How apropos that the debut album by Melbourne, Australia's This Is Your Captain Speaking was recorded in the library of a primary school, given the degree to which the trio generally opts for unhurried restraint instead of the genre's stereotypical soft-loud dynamic. In the opening “Gathering Pieces,” for example, the band eschews bombast for elegance with the focus on the chiming guitar lattices Nick Lane and Aaron Trimmer weave throughout its eighteen-minute duration. Oh sure, the album includes its share of epics but they're so labeled more because of duration than anything else (though “Lift” does rise to an anthemic roar). Mention should also be made of David Evans who provides tasteful drum support but also brightens the mood with an occasional metallophone tinkle and, yes, typewriter (“6pm,” “Angels”). References to kindred spirits like Mogwai and Godspeed are as inevitable as they are unavoidable but TSYCS casts its own atmospheric spell, so to speak, especially when guitars bring a hymnal quality to “6pm” and build to a blissful crescendo in “A Wave To Bridget Fondly.” You'll remember Storyboard most of all, though, for the suppleness of its intertwining guitar melodies and the group's confident handling of its material.
Swedish instrumental outfit Sickoakes contributes its own distinctive take on the genre with its Seawards debut. Though the nucleus of Sickoakes' sound is guitars, the sextet's sound is instrumentally broader than the other groups' with orchestral flourishes, saxophones, field elements, and glockenspiels dropped in amongst the six-string rawness. Fashioning the album as a travelogue of sorts, each piece segues into the next, with the seven pieces highlighting particular moods and directions (compare the scalding attack in “Oceans On Hold” to the delicate filigrees colouring the reflective interlude “Missiles and Mammals”). Certainly the group establishes a distinctive presence at the outset when a warbling guitar cry gently cascades over a soft base of horns, drum brushes, and an out-of-tune piano (“Driftwood”). Such a restrained prologue naturally prompts anticipation for the heavier attack that quickly arrives in “Taking the Stairs Instead of the Elevator,” the first of three longish pieces dominating the album. A swaying pulse emerges over which guitars aggressively chime, the mood slowly darkening as the layers accumulate and the increasingly hazy sound intensifies. By contrast, the group's prettier side is showcased in the lulling coda “Leonine.”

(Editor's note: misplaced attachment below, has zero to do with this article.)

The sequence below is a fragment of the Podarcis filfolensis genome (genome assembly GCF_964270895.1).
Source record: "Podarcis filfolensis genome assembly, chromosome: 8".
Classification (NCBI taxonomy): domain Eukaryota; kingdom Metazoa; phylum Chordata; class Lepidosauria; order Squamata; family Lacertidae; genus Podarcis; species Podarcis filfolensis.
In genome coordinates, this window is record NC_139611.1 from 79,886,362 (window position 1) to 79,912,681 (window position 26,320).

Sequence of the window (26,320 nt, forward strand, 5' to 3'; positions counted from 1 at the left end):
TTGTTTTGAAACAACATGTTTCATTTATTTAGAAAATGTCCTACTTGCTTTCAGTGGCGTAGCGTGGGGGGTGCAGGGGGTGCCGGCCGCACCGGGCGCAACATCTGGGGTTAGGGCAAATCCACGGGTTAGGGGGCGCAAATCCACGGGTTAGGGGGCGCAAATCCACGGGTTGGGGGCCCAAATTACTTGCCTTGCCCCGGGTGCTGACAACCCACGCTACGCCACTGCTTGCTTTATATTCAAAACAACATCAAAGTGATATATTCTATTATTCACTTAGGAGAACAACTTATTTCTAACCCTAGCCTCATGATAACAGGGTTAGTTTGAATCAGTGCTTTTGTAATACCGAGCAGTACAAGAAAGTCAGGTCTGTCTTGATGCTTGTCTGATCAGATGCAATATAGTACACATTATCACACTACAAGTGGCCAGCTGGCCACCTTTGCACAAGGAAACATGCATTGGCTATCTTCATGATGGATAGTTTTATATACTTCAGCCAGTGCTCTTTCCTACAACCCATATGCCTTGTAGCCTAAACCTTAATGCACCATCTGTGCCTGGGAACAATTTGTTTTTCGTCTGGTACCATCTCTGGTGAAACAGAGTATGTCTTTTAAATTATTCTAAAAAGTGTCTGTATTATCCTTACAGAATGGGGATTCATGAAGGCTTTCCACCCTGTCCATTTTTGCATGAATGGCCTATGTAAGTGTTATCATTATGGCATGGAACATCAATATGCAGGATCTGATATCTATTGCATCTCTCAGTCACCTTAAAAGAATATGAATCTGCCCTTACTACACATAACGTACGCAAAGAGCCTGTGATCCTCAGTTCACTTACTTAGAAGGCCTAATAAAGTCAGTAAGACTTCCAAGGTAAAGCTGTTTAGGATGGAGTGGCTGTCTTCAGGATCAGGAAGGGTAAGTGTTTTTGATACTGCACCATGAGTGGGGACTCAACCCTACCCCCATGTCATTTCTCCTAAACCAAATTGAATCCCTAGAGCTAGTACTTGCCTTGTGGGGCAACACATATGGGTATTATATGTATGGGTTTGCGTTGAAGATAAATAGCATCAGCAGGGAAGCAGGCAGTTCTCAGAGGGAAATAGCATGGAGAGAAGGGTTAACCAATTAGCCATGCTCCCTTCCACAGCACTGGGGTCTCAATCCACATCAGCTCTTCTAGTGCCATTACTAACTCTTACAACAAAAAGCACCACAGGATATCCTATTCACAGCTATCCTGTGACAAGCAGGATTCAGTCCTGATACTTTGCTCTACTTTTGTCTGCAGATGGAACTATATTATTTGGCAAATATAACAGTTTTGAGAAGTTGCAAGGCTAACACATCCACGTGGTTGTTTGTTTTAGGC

But Seawards' natural focal point is the twenty-eight minute “Wedding Rings & Bullets in The Same Golden Shrine.” Following a gentle four-minute opening, part two begins as a funereal dirge and slowly builds—a glockenspiel theme here, a piercing guitar mass and bowed cellos there—with the group deftly navigating its way through multiple episodes, much as its Montreal counterpart does. It's both a compliment and a criticism to note that the second part might easily have occupied one of the four sides of Godspeed's 2000 release Lift Yr. Skinny Fists Like Antennas To Heaven! without a given listener realizing that one group had traded places with the other. Seawards nevertheless impresses as well as signifies a further expansion to Type Records' encompassing stylistic range in its still-young catalogue.